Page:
“The game is structured in civilisation levels,” says Riegert. “So we begin with farmers, then the workers, and the whole labour movement. Revolutionary aspects will feature here, such as keeping your people happy to prevent strikes. Then, going further, there are the artisans, the engineers, and the investors.” In my game, I ended up with a surplus of farmers and not enough people to work in my new steel industry. So I clicked on a few farmhouses and spent resources to upgrade them to brick-and-mortar houses, changing the residents from farmers to skilled workers in the process. Keeping a balance of the right kind of workers is an important part of growth in Anno 1800.

As your civilisation develops, the complexity of the game steadily increases. In some city-builders you might just plonk a pub down and watch your citizens merrily flock to it, but here you have to set up the multi-part supply chain that actually produces the beer, from planting hops to actually brewing the stuff. And if that supply chain is interrupted due to a lack of workers or ingredients, people will get pissed off. There are a lot of plates to spin, and the need for multi-tasking only increases as your country expands to include things such as railroads, cities on other islands, and South American colonies.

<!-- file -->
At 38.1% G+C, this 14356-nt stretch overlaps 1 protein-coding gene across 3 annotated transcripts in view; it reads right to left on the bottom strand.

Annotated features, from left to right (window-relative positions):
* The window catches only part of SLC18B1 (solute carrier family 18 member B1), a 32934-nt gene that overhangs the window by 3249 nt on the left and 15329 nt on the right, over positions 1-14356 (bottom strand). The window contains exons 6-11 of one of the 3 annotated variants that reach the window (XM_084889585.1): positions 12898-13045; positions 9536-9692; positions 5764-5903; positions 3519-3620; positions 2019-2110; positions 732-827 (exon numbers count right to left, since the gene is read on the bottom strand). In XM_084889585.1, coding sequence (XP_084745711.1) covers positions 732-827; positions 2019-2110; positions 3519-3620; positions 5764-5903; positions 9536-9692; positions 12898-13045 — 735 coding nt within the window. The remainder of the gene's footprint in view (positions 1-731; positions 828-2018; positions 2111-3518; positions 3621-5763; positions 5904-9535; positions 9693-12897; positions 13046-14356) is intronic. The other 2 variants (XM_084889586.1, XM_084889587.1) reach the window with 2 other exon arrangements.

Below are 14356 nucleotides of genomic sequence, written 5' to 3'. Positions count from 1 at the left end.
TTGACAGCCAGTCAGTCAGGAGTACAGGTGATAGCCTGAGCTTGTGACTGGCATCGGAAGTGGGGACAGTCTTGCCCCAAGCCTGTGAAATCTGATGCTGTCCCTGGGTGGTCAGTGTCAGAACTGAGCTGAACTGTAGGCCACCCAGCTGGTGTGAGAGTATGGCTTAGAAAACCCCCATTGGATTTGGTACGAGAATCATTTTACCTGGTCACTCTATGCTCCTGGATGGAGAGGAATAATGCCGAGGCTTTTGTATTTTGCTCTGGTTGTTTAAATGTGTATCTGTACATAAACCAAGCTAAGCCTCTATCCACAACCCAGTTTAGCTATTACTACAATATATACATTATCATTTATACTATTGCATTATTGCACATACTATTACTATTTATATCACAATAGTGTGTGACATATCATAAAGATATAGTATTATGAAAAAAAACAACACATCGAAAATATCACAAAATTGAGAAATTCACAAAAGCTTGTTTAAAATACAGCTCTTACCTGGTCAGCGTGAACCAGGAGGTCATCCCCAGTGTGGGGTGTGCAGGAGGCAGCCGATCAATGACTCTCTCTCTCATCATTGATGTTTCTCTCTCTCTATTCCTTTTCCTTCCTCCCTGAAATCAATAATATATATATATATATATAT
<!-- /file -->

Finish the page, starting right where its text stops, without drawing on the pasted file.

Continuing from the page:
As someone new to the Anno series, this seems like an ideal entry point. The tutorial wasn’t implemented in the early (but solid) preview build I played, but an intuitive, well-designed interface meant I figured the systems out instinctively. “Through tutorials and the single-player campaign we’ll make sure this is a nice and smooth experience for new players”, says Riegert. “We have a lot of playtesting going on with players of all experience levels, to make sure the balance is just right. So I think this is a great time to join the Anno series.” You can see for yourself when the game is released in February.

Andy Kelly

If it’s set in space, Andy will probably write about it. He loves sci-fi, adventure games, taking screenshots, Twin Peaks, weird sims, Alien: Isolation, and anything with a good story.